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Sunday, 10 May 2015

Blue is the Warmest Colour

My friends - the very few that also happen to be lesbians, like myself - have been raving on about this French film for a long while now. I'm pretty sure I knew about this film a long time before they started telling me about it, as I stumbled across it at HMV months ago and hadn't the courage to purchase it.
Everyone knows I'm a stereotypically prudish Brit, who has no intention of seeking out pornography, though the way they spoke about it made me feel less dirty and strange about watching Blue is the Warmest Colour. So in a particularly brave mood, I watched it on Netflix and LOVED it!

In Blue is the Warmest Colour, Adèle struggles to find somebody she loves - trying both boys and girls - before she finds Emma, the gorgeous blue-haired, butch girl, by chance in the streets. They meet again at a lesbian bar and arrange to meet, falling in love. 

It's probably the most realistic film about same-sex relationships that I've ever seen (probably because the other films I've seen were made in the 60s and 70s...) and was really bittersweet and plausible. There was very natural actresses and appearances (as they are beautiful naturally and never wear makeup), with a very ordinary, believable story and setting. Blue is the Warmest Colour is extremely modern, with youths' love for dance parties and music festivals, as well as seemingly celebrating other cultures in France.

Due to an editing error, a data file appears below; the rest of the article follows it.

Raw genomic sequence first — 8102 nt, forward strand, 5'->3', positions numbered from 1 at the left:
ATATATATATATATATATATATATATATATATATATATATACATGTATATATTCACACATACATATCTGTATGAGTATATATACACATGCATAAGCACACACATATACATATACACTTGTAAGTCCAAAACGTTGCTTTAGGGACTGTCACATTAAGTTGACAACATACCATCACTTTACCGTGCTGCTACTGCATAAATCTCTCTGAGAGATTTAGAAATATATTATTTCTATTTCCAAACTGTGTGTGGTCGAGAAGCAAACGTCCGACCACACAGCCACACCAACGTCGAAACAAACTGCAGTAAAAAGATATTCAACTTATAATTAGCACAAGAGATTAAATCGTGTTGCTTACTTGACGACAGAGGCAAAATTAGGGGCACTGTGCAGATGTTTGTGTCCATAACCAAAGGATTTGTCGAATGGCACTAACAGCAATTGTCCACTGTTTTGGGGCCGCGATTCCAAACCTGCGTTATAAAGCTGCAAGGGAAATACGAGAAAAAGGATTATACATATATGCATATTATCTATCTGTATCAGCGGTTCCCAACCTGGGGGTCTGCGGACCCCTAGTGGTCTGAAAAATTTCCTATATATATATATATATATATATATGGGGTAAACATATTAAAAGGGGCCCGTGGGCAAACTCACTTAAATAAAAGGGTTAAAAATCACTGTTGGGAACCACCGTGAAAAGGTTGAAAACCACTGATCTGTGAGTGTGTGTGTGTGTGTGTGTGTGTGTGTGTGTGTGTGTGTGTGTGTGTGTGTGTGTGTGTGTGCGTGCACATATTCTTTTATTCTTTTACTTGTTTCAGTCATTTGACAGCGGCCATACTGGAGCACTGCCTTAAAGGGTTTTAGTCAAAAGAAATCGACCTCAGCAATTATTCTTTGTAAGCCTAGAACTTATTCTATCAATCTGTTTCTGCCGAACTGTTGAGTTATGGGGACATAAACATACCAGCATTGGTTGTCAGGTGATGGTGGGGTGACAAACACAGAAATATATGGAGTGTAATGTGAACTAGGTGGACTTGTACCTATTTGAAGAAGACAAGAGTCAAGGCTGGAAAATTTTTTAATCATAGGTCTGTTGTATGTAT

The actresses are incredibly talented in the roles of Adèle and Emma, so much that I even felt sorry for them when things turned ugly, even at times when I probably shouldn't. Just see the way Adèle eats, and you'll know that the actress expresses her personality and traits in everything she does!
Towards the end, it's obvious that their love is disintegrating because of their differences (Emma is very artistic and cultured, and Adèle can't understand her arty friends most of the time), so Adèle's depression was unbearable to watch. The actress was brilliant at these parts, as she made the usually stoical, almost moody Adèle breakdown in tears, sobbing openly with snot running down her face.  

Sure, there's a lot of sex scenes, but in this film I could overlook it.

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